Various sport injuries hinder spring season


Photo by Will Amos

Lindsay Posner (’20), Ben Caputo (’20), Shane Taylor (’20), and Megan O’Donovan line up, knees in braces and ankles in boots. Their injuries have kept them off the playing field.

Max Herbkersman, Sports Editor

High school sports can result in injuries. Usually they include small injuries such as bruises, sprains, and hairline fractures. More serious injuries could be a torn ACL, or Achilles. However it’s fairly uncommon to rupture a spleen when playing a sport.

The spleen is a fist sized organ located underneath the left ribs above the stomach that produces white blood cells that are used to fight infections. A ruptured spleen causes the spleen to break open, and can cause internal bleeding making it a very serious injury.

Mononucleosis (Mono), a common illness for high school students can cause the spleen to enlarge, making it more vulnerable.

Earlier this season Ben Caputo (’20) was at lacrosse practice when he ruptured his spleen, at the time he had Mono. “I got hurt when my friend, Tony Hagan (’20), checked me across my spleen area,” Caputo said, “I felt like the wind had gotten knocked out of me, but that feeling wouldn’t stop.”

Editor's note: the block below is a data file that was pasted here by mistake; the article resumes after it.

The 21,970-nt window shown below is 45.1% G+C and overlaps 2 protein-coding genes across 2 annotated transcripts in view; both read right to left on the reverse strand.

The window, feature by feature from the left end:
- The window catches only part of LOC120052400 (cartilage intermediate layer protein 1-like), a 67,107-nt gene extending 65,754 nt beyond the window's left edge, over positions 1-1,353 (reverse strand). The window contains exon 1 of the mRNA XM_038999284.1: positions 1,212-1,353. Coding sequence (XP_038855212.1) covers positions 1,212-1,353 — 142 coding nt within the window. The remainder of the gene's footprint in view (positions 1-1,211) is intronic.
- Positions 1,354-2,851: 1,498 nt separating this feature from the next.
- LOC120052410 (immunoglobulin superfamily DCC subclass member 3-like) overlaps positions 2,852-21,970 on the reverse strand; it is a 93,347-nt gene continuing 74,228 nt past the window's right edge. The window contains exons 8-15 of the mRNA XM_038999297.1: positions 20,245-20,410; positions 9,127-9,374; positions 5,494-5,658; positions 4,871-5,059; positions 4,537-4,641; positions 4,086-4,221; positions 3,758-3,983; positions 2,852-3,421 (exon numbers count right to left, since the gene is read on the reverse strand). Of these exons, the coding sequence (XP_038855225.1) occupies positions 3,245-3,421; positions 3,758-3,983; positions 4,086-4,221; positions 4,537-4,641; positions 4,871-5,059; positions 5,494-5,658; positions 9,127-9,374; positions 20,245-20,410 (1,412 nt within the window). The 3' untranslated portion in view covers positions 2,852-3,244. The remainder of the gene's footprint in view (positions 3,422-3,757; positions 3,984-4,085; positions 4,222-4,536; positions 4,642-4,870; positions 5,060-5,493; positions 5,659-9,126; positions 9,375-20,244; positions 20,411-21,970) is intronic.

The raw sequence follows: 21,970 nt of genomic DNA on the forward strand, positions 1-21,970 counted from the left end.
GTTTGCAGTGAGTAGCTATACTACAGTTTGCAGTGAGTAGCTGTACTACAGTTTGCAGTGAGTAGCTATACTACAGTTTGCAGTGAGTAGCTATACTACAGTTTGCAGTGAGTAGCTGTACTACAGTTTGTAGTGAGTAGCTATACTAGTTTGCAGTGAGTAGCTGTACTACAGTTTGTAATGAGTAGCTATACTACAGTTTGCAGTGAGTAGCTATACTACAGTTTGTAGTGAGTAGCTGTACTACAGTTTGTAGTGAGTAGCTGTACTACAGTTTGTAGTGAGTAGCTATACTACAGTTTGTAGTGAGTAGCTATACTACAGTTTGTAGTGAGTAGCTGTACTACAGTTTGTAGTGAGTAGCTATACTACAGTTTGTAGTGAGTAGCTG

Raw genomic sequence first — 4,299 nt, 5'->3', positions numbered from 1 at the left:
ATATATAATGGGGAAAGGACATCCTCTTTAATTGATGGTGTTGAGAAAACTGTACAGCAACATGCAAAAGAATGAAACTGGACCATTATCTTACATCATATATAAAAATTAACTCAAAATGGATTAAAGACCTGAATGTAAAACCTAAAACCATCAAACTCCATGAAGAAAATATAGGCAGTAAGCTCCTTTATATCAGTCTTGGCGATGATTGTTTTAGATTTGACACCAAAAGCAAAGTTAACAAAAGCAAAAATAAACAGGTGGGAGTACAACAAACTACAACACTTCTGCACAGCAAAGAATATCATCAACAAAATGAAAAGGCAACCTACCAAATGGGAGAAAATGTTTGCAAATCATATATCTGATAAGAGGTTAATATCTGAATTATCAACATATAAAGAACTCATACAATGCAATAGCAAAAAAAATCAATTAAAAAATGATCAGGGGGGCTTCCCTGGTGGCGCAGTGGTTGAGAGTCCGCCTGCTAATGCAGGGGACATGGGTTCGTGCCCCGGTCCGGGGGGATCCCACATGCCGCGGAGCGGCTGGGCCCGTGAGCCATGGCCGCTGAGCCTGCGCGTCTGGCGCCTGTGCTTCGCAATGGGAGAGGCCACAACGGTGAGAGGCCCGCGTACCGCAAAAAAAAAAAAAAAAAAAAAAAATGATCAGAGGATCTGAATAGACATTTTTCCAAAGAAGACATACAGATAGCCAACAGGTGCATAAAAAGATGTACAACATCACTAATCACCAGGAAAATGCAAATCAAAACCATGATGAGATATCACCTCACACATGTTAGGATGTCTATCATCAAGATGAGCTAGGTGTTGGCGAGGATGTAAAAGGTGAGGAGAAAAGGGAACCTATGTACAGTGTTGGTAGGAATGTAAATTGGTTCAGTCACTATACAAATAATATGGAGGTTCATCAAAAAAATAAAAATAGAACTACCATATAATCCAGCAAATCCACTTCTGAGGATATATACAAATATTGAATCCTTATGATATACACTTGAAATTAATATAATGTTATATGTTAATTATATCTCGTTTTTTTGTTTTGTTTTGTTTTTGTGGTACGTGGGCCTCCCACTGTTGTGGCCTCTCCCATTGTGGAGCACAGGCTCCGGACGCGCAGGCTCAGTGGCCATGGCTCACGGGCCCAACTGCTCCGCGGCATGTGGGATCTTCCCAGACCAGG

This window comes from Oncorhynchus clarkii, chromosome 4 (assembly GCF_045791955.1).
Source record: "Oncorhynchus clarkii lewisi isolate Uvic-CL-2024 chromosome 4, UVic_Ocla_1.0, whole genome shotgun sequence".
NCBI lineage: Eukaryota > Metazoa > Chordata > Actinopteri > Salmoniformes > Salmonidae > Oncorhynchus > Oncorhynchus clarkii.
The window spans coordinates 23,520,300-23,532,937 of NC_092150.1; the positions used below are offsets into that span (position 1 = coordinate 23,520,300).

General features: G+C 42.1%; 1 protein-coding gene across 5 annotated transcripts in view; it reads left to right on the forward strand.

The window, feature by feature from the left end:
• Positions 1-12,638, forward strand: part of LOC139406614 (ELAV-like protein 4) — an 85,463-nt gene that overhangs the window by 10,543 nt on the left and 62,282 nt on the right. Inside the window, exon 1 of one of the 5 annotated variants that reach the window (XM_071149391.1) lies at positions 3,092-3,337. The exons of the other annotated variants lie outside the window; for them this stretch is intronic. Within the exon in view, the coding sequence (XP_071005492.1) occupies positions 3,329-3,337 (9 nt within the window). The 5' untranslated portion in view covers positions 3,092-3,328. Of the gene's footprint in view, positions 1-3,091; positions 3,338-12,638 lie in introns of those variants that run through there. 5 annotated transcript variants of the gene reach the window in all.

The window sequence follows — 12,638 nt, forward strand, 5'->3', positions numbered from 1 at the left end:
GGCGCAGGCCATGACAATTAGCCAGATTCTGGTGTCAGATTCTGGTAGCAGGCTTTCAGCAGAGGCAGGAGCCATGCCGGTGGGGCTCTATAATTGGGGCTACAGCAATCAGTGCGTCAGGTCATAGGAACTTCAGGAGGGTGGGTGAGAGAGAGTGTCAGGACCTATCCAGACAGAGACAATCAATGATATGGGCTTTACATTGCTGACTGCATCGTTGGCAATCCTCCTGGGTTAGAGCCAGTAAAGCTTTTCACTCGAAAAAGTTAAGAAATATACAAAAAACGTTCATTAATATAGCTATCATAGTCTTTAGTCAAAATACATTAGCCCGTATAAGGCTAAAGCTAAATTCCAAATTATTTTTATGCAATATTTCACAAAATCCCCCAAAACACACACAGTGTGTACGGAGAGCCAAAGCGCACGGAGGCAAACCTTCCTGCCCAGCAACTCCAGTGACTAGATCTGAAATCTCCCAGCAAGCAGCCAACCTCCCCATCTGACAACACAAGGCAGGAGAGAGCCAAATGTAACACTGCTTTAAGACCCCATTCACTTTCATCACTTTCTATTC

“I didn’t really know what happened at first; who would think that he ruptured his spleen,” Hagan said. “Later that night my mom told me what happened and I was very upset.”

Caputo had never had any serious injuries before this. “I’ve had a few broken fingers and I hyperextended my wrist once” he said, “This was an extremely new experience for me.”

Caputo isn’t the only freshman this spring who won’t be able to play sports. Lindsay Posner (’20) won’t be able to participate in spring lacrosse and Shane Taylor (’20) has had a chronic knee injury affecting his track season.

“It really stinks that I can’t play, but I’ll be back for next season,” Posner said. “I’m getting better and I have a surgery soon.”

“I can’t practice as hard as I would like to,” Taylor said. “It sucks that I can’t run at my full potential.”